The current row over comedian Agrima Joshua’s (old) video and its viral aftermath has once again highlighted some very important questions:
Is it acceptable to issue a public threat to anyone?
How much ever ‘insulted’ your sentiments are, is it acceptable for anyone to issue a rape threat publicly?
And, the most important question perhaps, how does someone issue a rape threat on a public platform, through a video, and not get arrested for it immediately?
While the Agrima incident took a nasty turn because of the level of filthy abuse that perpetrator Shubham Mishra spewed in a video on his Instagram page, what about the kind of abuse that other women, especially those in the public eye, face everyday, in the form of online comments?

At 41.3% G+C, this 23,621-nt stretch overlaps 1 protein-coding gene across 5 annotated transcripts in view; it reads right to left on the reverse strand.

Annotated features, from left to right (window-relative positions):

Case in point is Shaheen Bhatt.
Alia Bhatt's sister, who is known to talk openly about online bullying, exposed some of the online harassers on her Instagram page. She shared screenshots of rape and death threats that she received online.
She wrote on her Instagram page:
"I will NOT protect your identity. I will use all legal recourse available to take action. If you think you can't be located because you think your account is anonymous, please think again -- IP addresses are easily trackable. You are not invisible. Harassment is a crime."
Shaheen is keen to take legal action against the perpetrators. Her sister, Pooja Bhatt also came out in support of her and spoke against online bullying.
But whether it is a viral video or an anonymous online comment — are rape threats taken seriously by our society or by our authorities?
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